Part 3: Multiplication
To multiply two decimal numbers together, write each decimal as a fraction with a whole number as the numerator and a product of 10s as the denominator. For example,
- 4.6 x 0.27
- = (46 / 10) x (27 / 100) [whole number numerators, product of 10s denominators]
- = (46 x 27) / (10 x 100) [use 3.3: Multiplying fractions to multiply numerators and denominators]
- = 1242 / 1000 [use 3.1: Multiplying integers to calculate 46 x 27]
- = 1.242 [dividing by 1000 is equivalent to moving the decimal point three places]
This justifies why the standard procedure for multiplying decimals works:
- Multiply the numbers without decimal points (46 x 27 = 1242).
- Count the total number of digits to the right of the decimal point in each number (one in 4.6 + two in 0.27 = three in total).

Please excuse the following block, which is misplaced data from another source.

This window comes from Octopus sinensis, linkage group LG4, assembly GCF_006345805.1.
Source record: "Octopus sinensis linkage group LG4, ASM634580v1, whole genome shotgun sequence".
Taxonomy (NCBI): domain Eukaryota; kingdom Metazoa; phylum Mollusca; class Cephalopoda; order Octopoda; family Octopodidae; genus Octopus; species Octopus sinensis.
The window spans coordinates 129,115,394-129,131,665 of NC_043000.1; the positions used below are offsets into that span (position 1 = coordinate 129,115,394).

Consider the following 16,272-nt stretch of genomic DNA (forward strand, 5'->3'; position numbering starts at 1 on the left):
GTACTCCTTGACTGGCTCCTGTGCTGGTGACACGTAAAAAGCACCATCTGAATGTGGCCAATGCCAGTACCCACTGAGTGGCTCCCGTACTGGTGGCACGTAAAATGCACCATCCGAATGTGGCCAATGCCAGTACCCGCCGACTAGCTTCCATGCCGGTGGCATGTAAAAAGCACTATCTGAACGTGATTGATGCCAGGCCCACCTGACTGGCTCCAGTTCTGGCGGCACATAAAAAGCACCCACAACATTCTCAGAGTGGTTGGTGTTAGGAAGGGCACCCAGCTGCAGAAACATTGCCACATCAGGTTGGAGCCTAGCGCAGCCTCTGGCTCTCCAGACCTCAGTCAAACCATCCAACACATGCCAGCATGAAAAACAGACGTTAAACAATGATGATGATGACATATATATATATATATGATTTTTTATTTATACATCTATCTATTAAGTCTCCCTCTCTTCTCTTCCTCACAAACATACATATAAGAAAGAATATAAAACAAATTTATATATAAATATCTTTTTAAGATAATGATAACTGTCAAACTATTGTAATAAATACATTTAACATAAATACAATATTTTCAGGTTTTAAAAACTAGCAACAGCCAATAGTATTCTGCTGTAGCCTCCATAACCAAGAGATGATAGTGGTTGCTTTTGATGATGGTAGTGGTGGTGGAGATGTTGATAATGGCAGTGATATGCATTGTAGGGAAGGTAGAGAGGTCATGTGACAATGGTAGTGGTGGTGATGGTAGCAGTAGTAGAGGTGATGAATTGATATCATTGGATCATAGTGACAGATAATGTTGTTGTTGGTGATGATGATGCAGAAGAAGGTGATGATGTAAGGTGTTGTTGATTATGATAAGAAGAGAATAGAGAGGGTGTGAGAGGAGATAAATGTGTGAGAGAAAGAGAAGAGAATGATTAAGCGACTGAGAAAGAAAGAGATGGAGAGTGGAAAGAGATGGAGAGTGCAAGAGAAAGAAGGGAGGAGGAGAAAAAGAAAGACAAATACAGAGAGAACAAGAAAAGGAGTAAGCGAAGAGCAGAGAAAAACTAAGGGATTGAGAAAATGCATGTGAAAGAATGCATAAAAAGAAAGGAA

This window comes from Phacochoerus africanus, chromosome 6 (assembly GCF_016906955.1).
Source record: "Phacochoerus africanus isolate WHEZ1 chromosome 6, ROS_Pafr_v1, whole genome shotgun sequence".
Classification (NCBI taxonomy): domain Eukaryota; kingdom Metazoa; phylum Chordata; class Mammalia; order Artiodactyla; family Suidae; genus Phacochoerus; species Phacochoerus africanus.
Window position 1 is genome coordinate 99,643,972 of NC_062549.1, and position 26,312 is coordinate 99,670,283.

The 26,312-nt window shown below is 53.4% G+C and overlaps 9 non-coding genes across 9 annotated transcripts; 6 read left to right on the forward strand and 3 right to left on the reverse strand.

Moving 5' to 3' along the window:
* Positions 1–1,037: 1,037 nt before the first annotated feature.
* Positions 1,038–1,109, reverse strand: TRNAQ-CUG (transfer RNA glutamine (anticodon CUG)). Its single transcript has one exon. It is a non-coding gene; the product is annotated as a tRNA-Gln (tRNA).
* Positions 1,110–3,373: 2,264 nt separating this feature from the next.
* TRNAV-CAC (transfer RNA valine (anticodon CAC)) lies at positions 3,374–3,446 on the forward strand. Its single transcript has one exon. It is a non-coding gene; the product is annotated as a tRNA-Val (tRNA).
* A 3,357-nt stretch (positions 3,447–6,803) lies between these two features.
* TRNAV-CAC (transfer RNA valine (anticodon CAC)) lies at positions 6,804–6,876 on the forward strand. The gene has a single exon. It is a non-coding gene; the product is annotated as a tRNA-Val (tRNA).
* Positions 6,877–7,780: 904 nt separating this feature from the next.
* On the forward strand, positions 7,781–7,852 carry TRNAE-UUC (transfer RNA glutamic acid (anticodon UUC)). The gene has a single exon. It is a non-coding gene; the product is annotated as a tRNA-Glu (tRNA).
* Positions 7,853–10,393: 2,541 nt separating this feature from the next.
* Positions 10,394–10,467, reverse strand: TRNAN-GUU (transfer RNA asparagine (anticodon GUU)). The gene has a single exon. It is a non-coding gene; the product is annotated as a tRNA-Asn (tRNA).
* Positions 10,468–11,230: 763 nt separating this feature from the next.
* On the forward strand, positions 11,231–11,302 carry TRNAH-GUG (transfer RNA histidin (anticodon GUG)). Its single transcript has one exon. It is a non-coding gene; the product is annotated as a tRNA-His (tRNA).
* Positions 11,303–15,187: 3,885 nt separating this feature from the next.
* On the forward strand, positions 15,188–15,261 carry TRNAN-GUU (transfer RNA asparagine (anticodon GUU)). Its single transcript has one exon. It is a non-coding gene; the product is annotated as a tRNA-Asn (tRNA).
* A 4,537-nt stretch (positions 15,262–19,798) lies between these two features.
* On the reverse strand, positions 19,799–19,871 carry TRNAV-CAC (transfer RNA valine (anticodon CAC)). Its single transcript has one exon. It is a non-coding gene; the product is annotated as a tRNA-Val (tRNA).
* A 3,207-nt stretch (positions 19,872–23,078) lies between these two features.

- Place the decimal point that many places (three) from the end (1.242).
Here’s another example,
- 0.35 x 2.6
- = (35 / 100) x (26 / 10)
- = (35 x 26) / (100 x 10)
- = 910 / 1000
- = 0.91
In this example, the decimal point in the answer (0.91) looks like it is only two places from the end. However, we can see that it is three places from the end if we write the answer as 0.910. This is why it can be clearer to solve decimal multiplication problems by multiplying fractions rather than applying the standard procedure. Deciding where the decimal point goes in the standard procedure can lead to errors when there are zeros at the end of the whole-number product.
The video below works through some examples of multiplying decimals.
Do the following exercises to practice multiplying decimals.